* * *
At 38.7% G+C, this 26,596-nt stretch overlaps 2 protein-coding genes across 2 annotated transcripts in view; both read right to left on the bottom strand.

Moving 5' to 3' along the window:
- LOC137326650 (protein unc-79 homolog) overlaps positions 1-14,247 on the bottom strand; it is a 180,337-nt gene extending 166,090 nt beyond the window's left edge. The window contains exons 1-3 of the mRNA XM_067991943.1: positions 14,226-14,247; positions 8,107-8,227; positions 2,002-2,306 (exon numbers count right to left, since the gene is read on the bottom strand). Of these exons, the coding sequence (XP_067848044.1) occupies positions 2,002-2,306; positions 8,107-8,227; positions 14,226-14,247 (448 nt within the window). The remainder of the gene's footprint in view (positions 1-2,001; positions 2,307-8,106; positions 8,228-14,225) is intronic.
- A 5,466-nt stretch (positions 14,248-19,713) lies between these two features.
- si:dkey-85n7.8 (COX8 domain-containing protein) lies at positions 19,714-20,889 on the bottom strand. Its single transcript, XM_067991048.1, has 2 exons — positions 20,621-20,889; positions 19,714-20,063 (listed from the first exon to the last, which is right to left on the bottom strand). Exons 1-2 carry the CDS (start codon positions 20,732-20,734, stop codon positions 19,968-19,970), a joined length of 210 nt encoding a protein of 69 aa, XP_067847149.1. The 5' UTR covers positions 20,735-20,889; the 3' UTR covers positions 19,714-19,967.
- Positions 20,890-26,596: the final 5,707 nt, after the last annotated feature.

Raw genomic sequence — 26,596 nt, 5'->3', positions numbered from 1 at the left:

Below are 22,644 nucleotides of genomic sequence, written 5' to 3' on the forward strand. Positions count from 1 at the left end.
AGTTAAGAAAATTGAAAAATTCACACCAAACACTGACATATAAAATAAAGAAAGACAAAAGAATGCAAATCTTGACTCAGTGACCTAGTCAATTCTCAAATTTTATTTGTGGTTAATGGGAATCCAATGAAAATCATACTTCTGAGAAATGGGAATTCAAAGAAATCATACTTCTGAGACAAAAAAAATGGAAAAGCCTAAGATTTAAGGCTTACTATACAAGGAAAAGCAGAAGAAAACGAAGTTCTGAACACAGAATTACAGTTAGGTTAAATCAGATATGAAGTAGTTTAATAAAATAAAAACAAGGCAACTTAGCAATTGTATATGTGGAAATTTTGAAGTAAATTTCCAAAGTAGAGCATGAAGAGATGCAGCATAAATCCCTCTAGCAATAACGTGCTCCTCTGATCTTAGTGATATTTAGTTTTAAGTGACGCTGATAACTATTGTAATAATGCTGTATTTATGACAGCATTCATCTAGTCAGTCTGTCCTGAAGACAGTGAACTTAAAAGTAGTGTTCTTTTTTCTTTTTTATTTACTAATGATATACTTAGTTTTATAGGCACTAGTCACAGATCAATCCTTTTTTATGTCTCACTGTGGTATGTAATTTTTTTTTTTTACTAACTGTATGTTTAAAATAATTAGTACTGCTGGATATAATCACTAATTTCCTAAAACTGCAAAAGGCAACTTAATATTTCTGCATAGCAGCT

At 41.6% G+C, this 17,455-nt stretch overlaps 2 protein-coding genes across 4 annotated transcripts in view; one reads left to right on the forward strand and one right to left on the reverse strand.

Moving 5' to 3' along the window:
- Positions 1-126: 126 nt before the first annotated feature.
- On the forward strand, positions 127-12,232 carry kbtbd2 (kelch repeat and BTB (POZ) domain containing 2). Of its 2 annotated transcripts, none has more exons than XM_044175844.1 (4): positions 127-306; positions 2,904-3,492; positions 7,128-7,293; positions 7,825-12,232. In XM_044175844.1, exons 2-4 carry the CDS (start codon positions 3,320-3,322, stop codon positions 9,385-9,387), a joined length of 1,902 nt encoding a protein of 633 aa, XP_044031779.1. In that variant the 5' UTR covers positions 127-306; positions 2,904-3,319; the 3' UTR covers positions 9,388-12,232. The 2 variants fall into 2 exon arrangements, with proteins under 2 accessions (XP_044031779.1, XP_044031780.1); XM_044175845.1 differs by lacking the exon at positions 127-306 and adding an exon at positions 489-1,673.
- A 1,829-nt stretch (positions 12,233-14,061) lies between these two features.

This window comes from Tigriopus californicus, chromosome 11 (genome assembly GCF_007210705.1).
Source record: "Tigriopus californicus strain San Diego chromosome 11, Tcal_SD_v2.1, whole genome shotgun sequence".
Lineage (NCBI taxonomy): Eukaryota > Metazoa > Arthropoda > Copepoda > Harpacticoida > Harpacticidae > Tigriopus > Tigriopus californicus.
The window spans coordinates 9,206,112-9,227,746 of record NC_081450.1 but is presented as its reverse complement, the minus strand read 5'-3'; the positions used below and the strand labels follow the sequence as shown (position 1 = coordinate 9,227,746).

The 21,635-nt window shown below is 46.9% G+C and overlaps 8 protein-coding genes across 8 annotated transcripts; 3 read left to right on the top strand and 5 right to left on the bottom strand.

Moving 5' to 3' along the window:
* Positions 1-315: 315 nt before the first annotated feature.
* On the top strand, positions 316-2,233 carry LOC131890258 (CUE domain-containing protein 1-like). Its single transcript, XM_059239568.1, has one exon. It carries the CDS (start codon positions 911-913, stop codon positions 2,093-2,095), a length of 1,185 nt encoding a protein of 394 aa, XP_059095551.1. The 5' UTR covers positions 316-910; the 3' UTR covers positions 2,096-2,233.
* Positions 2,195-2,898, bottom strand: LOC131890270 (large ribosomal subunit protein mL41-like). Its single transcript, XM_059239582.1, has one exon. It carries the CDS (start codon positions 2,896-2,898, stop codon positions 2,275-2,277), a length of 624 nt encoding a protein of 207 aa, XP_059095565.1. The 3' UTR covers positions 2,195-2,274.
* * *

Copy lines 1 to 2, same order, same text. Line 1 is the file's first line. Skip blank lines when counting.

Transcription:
At 38.7% G+C, this 26,596-nt stretch overlaps 2 protein-coding genes across 2 annotated transcripts in view; both read right to left on the bottom strand.

Moving 5' to 3' along the window: